The Chiefs have some extreme preferences on defense that the New York Jets should exploit
To beat the Kansas City Chiefs in Week 4, the New York Jets must follow two maxims: know thy opponent and know thyself. They haven’t done a good job of either one thus far this season, particularly on offense.
Besides obstinately sticking with Zach Wilson as their quarterback, the Jets continue to refuse to play Mecole Hardman, Jeremy Ruckert, and Xavier Gipson. They insist on rolling out C.J. Uzomah, Randall Cobb, and Laken Tomlinson despite persistent ineptitude. They play the run-run-pass game even though it takes away every chance they have of winning.
Thus far, the Jets have had the misfortune of playing three stingy defenses. By reputation, Kansas City’s is more exploitable, but they’ve been stout to begin the season. The Chiefs rank fourth in the NFL in allowing just 13.3 points per game through three weeks. They held the Jaguars and Trevor Lawrence to just nine points.
Still, there are weaker parts of the Chiefs’ defense that the Jets should target. Some of it involves their players, but more importantly, their scheme has its holes.
The Chiefs play a lot of man coverage
Kansas City defensive coordinator Steve Spagnuolo is known for his blitzing. He’s blitzed 36.5% of the time this season, tied for the fifth-highest rate in the NFL. As a result, the Chiefs play among the most man coverage in the league.
Through three weeks, the Chiefs have played man coverage 42.6% of the time, the third-highest rate in the NFL. 32.2% of that is Cover 1 (fourth), while 7.8% is Cover 0 (fifth) and 2.6% 2-man (11th). In other words, if the Chiefs are showing man coverage, they probably have at most one safety deep. That deep safety is usually Bryan Cook, who has lined up deep on 65.8% of his snaps.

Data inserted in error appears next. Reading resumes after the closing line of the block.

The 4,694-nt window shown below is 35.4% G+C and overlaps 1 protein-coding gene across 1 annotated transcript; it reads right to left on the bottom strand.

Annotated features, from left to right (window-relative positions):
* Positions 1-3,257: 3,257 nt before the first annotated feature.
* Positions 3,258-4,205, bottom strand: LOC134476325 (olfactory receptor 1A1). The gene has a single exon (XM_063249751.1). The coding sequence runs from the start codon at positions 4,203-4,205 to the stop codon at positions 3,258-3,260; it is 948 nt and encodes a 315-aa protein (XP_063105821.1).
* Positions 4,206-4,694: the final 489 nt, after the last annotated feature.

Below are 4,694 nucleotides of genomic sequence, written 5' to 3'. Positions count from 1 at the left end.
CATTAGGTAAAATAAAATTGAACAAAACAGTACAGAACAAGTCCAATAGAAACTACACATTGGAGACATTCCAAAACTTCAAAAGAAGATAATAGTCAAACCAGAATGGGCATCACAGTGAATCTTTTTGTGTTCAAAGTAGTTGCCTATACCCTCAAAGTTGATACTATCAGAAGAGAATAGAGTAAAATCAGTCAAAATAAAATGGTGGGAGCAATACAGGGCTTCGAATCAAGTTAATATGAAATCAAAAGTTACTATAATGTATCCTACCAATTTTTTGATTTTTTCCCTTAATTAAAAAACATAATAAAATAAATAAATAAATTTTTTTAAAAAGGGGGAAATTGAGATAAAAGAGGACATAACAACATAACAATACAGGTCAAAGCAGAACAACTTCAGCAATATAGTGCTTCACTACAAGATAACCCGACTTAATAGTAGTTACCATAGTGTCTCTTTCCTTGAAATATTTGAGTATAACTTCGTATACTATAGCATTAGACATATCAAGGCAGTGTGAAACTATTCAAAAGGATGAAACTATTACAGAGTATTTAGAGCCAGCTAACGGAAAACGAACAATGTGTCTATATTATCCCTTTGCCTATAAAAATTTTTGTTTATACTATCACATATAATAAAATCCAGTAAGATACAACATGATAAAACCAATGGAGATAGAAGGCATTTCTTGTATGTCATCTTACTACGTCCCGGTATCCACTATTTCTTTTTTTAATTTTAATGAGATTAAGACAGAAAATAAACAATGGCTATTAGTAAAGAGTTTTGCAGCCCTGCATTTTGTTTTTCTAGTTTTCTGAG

Knowing that a team plays a lot of man coverage can allow opponents to use man-beaters. Obviously, the Chiefs know that, but the Jets have some equalizers—if they’re willing to use them.
Get ’em in motion
Aaron Rodgers dislikes presnap motion, but most other quarterbacks prefer it. A passer like Rodgers can read a defense without the extras. Still, Tom Brady was the king of motion, as are the Chiefs with Patrick Mahomes and many other teams across the league. Nathaniel Hackett must recognize that he’s dealing with a different passer and adjust accordingly. Try to make things as easy as possible for Zach Wilson.
The Jets currently rank 30th in the NFL in motion rate at 24.5%. Their success rate with motion is actually decent at 42.1%, which ranks 16th. They average 5.0 yards per play with motion, which ranks 19th, compared to 4.1 YPP without it, ranking 27th. Of those motion plays, 55.3% were runs, the fourth-highest rate in the NFL.